I agree with Rosalind: this judgment is a breath of fresh air in an area which has become stale beyond belief.
    If grasping relatives pressurise vulnerable individuals into ending their lives sooner than necessary I am sure there is legal provision for them to be stripped of any proceeds they might expect to receive from the death of any person they have hounded to death.
    I imagine there is also provision in law to pursue them in the criminal courts too.
    It is high time UK law began shielding the interests of individuals and stopped acting as a blunt sword on behalf of ideologically motivated groups of religious fanatics.

  2. I posted the following when the assisted dying bill was first debated in the House of Lords:

    Euthanasia is increasingly viewed by debt-ridden, industrialized nations as a panacea to their aging and infirm populations. Don’t be fooled by Lord Falconer’s Assisted Dying Bill. Euthanasia is destined to be introduced under the guise of compassion and choice; a euthanasia law was recently passed in my hometown province of Quebec. Lethal injection was obfuscatorily termed “medical aid to die.” (An Ipsos Marketing survey found only one-third of Quebecers understood this meant a lethal injection.) It is a cost-saving mechanism: The economic argument in favour of euthanasia regards the elderly, sick and disabled as all cost and no benefit—and it is designed to save the government monies in benefits provision and elderly care costs.

    People in Britain should be asking: Have we forgotten so soon the lessons of the Liverpool Care Pathway scandal?

  3. Please see Alex Schadenberg: A very dangerous euthanasia ruling | National Post http://news.nationalpost.com/2015/02/07/alex-schadenberg-a-very-dangerous-euthanasia-ruling/

    Full disclosure: Since January 2012, I have been reporting voluntarily to the UN’s human rights office, in Geneva, on the welfare crisis for Britain’s sick and disabled. [Fellow Canadian Leilani Farha (@leilanifarha) is the UN Special Rapporteur on adequate housing; see http://www.ohchr.org/EN/Issues/Housing/Pages/LeilaniFarha.aspx. You can tweet her on UK housing issues or e-mail her at the UN’s human rights office: srhousing@ohchr.org; she does follow my Twitter account.]

    (Montreal, Canada)

  4. Patricia Daymond says:

    Whilst I have witnessed many deaths I have rarely seen anyone who wishes to hasten their death. However unfortunately I have experienced a relative hungry for an inheritance not averse to providing stress to hasten death & promulgating the benefits of assisted suicide.
    Thankfully this remains illegal in UK.

    1. dw says:

      So UK law should be based only on what you have personally witnessed?

      1. Patricia Daymond says:

        We are all affected by what we have witnessed a fact borne out by the comments of the students I have been teaching today by both those for & against assisted suicide. I readily admit my views are the result of 57 years practising medicine & observing people at many stages in life. UK law will rightfully be the subject of thorough debate & I trust we will all be able to air our views through our elected representatives. I have complete trust in my MP.

  5. Lofthouse says:

    Interesting – the Dutch medical regulators the KNMG, took the view that you don’t need a medical degree to kill anyone, so refused to regulate it as a ‘medical practice’.
    Why don’t we make solicitors and barristers responsible for a) putting the diaper on, b) mix up the barbiturates c) holding the straw and d) putting the corpse in a body bag and giving the all clear to the undertaker?

    Any views?
    You could make sure the will wasn’t fiddled at the same time :)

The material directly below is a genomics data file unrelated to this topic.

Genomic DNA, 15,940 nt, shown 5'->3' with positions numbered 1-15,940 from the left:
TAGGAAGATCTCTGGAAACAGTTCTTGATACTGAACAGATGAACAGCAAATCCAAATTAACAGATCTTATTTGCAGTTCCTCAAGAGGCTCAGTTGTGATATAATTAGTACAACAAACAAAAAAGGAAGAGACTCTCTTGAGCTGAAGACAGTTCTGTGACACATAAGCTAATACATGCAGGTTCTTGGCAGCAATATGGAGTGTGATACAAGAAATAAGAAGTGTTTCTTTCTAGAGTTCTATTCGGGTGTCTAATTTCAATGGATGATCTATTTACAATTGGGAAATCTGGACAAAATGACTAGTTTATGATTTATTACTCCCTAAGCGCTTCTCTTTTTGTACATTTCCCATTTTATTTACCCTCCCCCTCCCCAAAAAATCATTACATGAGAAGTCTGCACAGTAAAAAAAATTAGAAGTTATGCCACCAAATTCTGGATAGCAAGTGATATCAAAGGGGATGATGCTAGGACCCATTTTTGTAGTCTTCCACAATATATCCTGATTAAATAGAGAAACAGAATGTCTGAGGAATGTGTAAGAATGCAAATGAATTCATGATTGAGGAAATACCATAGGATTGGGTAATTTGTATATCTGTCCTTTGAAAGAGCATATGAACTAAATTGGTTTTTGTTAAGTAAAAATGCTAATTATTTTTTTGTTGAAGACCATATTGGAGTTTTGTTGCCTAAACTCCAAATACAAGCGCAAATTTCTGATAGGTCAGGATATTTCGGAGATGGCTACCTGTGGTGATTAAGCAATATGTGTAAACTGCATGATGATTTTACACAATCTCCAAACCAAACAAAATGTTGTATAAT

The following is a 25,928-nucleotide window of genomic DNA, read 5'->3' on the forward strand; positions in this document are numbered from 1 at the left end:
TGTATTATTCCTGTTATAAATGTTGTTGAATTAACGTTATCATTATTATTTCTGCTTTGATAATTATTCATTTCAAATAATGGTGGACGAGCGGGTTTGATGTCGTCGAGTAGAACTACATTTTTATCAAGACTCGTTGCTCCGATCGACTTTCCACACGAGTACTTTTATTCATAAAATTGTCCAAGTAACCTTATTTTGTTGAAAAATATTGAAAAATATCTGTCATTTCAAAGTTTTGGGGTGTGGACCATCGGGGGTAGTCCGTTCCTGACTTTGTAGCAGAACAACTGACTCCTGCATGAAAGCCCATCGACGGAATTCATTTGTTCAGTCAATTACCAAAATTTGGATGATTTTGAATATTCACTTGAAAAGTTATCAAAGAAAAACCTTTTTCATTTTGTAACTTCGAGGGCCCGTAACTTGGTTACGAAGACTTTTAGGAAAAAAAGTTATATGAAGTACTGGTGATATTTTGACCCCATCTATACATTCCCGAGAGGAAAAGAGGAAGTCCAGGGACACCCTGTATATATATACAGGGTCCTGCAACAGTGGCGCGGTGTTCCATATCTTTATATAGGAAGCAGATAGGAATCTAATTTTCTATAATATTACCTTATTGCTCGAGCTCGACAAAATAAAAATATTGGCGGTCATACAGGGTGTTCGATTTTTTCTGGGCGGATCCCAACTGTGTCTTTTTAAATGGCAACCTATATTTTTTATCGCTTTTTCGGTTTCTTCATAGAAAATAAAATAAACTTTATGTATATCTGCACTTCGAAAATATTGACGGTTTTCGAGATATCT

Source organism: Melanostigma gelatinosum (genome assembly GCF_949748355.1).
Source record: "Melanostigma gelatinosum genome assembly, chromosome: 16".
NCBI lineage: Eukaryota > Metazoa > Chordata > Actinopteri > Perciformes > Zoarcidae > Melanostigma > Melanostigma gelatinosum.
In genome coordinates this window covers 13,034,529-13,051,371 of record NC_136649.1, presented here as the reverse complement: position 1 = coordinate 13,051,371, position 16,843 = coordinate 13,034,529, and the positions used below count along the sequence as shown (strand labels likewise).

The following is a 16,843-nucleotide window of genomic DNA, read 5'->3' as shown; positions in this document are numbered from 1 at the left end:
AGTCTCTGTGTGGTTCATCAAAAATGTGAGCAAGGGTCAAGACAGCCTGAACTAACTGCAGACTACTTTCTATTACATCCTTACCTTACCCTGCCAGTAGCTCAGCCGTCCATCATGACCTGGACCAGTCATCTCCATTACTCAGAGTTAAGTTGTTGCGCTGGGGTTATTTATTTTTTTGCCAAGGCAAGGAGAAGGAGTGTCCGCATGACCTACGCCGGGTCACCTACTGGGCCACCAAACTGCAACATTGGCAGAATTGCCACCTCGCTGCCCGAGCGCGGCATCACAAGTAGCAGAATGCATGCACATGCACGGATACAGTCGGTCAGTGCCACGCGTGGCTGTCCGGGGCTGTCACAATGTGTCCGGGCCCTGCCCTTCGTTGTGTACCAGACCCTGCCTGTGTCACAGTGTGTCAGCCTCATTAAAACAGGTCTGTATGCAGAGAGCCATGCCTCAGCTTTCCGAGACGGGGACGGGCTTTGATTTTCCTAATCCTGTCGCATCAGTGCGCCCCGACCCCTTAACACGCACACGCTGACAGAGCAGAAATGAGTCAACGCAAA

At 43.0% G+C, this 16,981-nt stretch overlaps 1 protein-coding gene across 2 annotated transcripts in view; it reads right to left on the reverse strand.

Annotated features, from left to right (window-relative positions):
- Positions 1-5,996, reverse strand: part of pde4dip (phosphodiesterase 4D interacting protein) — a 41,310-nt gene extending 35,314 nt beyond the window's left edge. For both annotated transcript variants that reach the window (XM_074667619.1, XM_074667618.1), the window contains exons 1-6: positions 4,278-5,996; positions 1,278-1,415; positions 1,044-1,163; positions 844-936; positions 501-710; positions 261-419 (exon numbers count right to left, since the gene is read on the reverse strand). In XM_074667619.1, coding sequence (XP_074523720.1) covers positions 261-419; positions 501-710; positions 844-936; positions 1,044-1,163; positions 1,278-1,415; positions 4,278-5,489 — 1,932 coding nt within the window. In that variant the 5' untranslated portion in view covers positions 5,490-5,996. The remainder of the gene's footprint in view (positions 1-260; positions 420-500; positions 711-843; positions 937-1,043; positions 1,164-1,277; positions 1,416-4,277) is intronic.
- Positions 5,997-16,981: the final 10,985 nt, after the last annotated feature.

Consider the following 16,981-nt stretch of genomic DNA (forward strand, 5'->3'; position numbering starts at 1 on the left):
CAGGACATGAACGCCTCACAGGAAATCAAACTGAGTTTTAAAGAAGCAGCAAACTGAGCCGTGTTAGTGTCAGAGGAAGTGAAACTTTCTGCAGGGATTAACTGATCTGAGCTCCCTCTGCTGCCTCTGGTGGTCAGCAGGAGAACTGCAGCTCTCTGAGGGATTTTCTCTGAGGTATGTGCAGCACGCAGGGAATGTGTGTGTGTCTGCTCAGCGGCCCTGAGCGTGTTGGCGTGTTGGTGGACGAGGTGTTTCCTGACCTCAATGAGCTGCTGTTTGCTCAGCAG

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Sharp MS (Palestinian Territories) (FC) (Appellant) v Secretary of State for the Home Department Munchausen Munchausen by proxy murder murder reform music Musician's Union Muslim mustafa kamal mutation mutations myanmar MY Cannis my kingdom for a horse Myriad NADA v. SWITZERLAND - 10593/08 - HEJUD [2012] ECHR 1691 Nadja Benaissa naked rambler Naomi Campbell narcolepsy National Health Act nationality National Origin National Pro Bono Week national security national sovereignty Natural England natural rights nature nature conservation naturism Nazi neanderthals necessary implication need for legal aid needs assessment negligence neighbour dispute Neuberger neural degeneration neurogenerative disease neuroscience Newcastle university news News of the World news roundup new Supreme Court President NGO standing NHS NHS Risk Register NICE Nick Clegg Nicklinson Niqaab niqab No Angels Noise Regulations 2005 non-justiciability nonhuman animals non voluntary euthanasia Northern Ireland Northern Irish Assembly notification requirements nuclear challenges nuisance nurse nursing nursing home obiter dicta Occupy London offensive jokes Offensive Speech offensive t shirt official solicitor of Rights Commission oil and gas oil spill olympics open justice oppress 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Peter Gibson pet shops PF and EF v UK Philip Lawrence Phil Woolas phone hacking phone taps photos photovoltaics physical and mental disabilities physical restraint physician assisted death Pinnock Piracy PJS placement order planning planning human rights planning system planning time limits plantagenet plebgate pleural plaques POCA podcast points poison Poland Police police investigations police liability police misconduct police powers police surveillance policing Policy Exchange report political advertising political judges political persecution politicians for hire Politics Politics/Public Order pollution polonium poor reporting Pope Pope's visit Pope Benedict porsche 917 portal possession order possession proceedings post mortem Posts power of attorney PoW letters to ministers pre-nup pre-nuptial Pre-trial detention predator control pregnancy preliminary reference prerogative powers press Press Association press briefing press freedom Priest priests primary legislation Prince Andrew Prince Charles prince of wales princess caroline of monaco principle of subsidiarity prior restraint prison Prisoners prisoners rights prisoners voting prisoner vote prisoner votes prisoner voting prison numbers prison rules Prisons prison vote privacy privacy injunction privacy law through the front door private disputes Private life private nuisance private use procedural unfairness Procedure proceeds of crime Professional Discipline professional indemnity Professional life Property property rights proportionality prosecution Protection of Freedoms Act Protection of Freedoms Bill protective costs Protest protest camp protest rights Protocol 15 psychiatric hospitals psychology psychotherapy Public/Private public access publication public authorities public authority public bodies Public Bodies Bill public figure public funding public inquiries public inquiry public interest public interest environmental litigation public interest immunity public interest litigation publicity public law unfairness Public Order public powers public procurement Public Sector Equality Duty Public Services Ombudsman Putin putting the past behind quango quantum quarantine Queen's Speech queer in the 21st century R (on the application of) v Joint Committee of Primary Care Trusts & Anor [2012] EWCA Civ 472 R (on the application of) v Secretary of State for the Home Department & Ors [2011] EWCA Civ 895 R (on the application of) v The General Medical Council [2013] EWHC 2839 (Admin) R (on the application of EH) v Secretary of State for the Home Department [2012] EWHC 2569 (Admin) R (on the application of G) v The Governors of X School Rabone Rabone and another v Pennine Care NHS Foundation Trust [2012] UKSC 2 Race race relations Rachel Corrie racial discrimination Racial equality radio radiotherapy Radmacher Raed Salah Mahajna Raed Saleh Ramsgate randomised controlled trial rape rape case raptors Ratcliffe 6 Ratcliffe on Soar Ratcliffe power station rating rationality rcs RCW v A 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retrospectivity rev paul nicholson reynolds Reynolds defence Re [2012] EWCA Civ 1233 richard III Richard O'Dwyer right of appeal rightsifno RightsInfo rights of children Right to a fair hearing right to a fair trial right to a home right to a remedy right to artistic expression right to a student loan right to autonomy right to autonomy and privacy right to die right to dies right to die with dignity right to dignity right to education right to expression right to family life right to food right to free enjoyment of possessions right to information right to liberty right to life right to peaceful enjoyment of property Right to Privacy right to private and family life right to refuse treatment right to respect for private life right to silence right to strike right to swim right to truth right to vote Rihanna Rio Ferdinand riots ripa rise of fascism risk risk assessment rival supermarkets Roma Roman Catholic Roman Catholic Church roman catholic schools Romania Rooney's Gold roundup roundup ready Royal Brompton and Harefield NHS Foundation Trust royal dutch petroleum royal name Royal Oper House Royal Prerogative rule of law Rupert Jackson Rusal Russia russia and human rights Russian Federal Security Service Rutherford Ryanair s sadie frost Safari same-sex same sex parents same sex partnerships same sex relationship sanctions set aside sanctity of life Sandiford Sapiens Sarah Ferguson sark satire saudi arabia Savage (Respondent) v South Essex Partnership NHS Foundation Trust Saville Report schedule 7 schizophrenia school building school surveillance schrems science scientific atheism scientific research scientology Scoppola Scotland Scotland Act Scotland Act 1998 Scotland Bill Scottish Government Scottish Human Rights Commission scottish landlord and tenant Scottish Parliament SCOTUS sea fishing seals Seal v UK search engines search powers secondary legislation secondary smoking secrecy Secretary of State Secretary of State for the Home Department v AP secret courts secret criminal trial secret evidence secret justice Secret trials sectarianism secularism security security cameras security services security vetting Sedar Mohammed segregation Select Committee on AI self-defence self-incrimination seminar sentencing September 11 serco serious harm sermon Seroxat service outside jurisdiction set-off Sewel Convention sex abuse sex ban sex ban low IQ sex offender Sex offenders sex register sexual abuse Sexual Offences sexual orientation sexual orientation regulations SFO investigation sfo unlawfulness shaker aamer Shamima Begum sham marriage shared residence order Sharon Shoesmith shetland shipping shipwreck Shirley Chaplin shooting shoulder shrug should trees have rights SIAC sihkism Simon Singh sir alan ward Sir Nicholas Wall Sir Peter six months rule slander slaughterhouses slavery smacking small claims court small solar Smith Smith & Ors v The Ministry of Defence [2012] EWCA Civ 1365 smog smoking ban Snyder v Phelps social and economic rights social benefits social housing socialite social media social security law social welfare social workers Solicitorsfromhell website solitary confinement soma somali pirates sources South Africa south african constitution sovereignty Sovereignty clause soviet union soybean Spanish properties spare room subsidy special advocate special advocates species specific performance spending cuts spielmann squatters Standing standing rules starvation state immunity statelessness statute statutory power Statutory purpose stay of execution stem cell research stem cells stem cell therapy Stephen Gough stephen sedley stepping hill hospital Sterilisation steve macqueen Steven Neary stobart-law stop and search stop powers Stormont Assembly storms Strasborug Strasbourg Strasbourg Court strasbourg damages pirates strasbourg law Strasbourg terminology strategic environmental assessment strike strike out Strikes student loans sturgeon subsidies Sugar v BBC suicide suicide act 1961 super injunction super injunctions supermax prisons superstition Supreme Court Supreme Court Live Supreme Court of Canada Supreme Court Scotland surgery surrogacy surrogacy arrangement surveillance swine flu Syria systemic violence Take That tallinn tariff Taser Tax tax avoidance tax discrimination tchenguiz technology Telegraph telephone preference service television justice tenancy tent city termination termination of pregnancy terror asset freezing Terrorism terrorism act terrorism act 2000 terrorism legislation terrorism prosecution terrorist finance terrorist threat terry pratchett Tesla testamentary dispositions The Bike Project the Catholic church The Corner House theism The Law in These Parts therapy Theresa May the right to privacy The Stig The Sun third countries third party appeals three way case time limits time limits in human rights Tobacco tobacco cartels Top Gear tort Torture torture inquiry totally without merit TPIM TPP tracking trade trade secrets trades unions trade union congress Trade Unions transexual transsexual transsexuals travel travellers travel restrictions treason treatment treaty treaty accession trial by jury trolling TTIP TTM v London Borough of Hackney & Ors Tugendhat tumour Turkey tweeting in court Twitter twitter in court Twitter Joke Trial UK UK citizenship uk constitution UK election UK Human Rights Blog UK Human Rights Roundup UKIP UK Jewish Film Festival ukraine UK Supreme Court UK Uncut ultra orthodox jews ultra vires UN unable to vote unacceptable behaviour policy unaccompanied minors unborn child UN Convention on the Rights of the Child unelected judges unemployment unfair consultation unfair dismissal unfairness at hearing Unison Unite United Against Fascism Group United Kingdom United Nations United States United States v Windsor universal declaration of human rights universal jurisdiction Universal Periodic Review University University Fees university of east anglia University of Southampton unjust and oppressive unlawful arrest 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Marbury wills wind farms wind turbine Winterbourne View witchcraft withdrawal of treatment wolves women's rights Woolas worboys Workers working time directive wrongful birth wrongful conception wrongful life WTO wuhan X AND OTHERS v. AUSTRIA - 19010/07 - HEJUD [2013] ECHR 148 X Factor XX v Secretary of State for the Home Department [2012] EWCA Civ 742 X Y and Z v UK Yemshaw Yildirim v Turkey Your freedom website YouTube yukos Yuval Noah Hariri Zakir Naik Zanu-PF Zero Hours Contracts ZH (Tanzania) v Secretary of State for the Home Department Zimbabwe Zimbabwe farm invasions ZN (Afghanistan) (FC) and others ZZ [2015] CSIH 29 [2015] CSOH 168 £750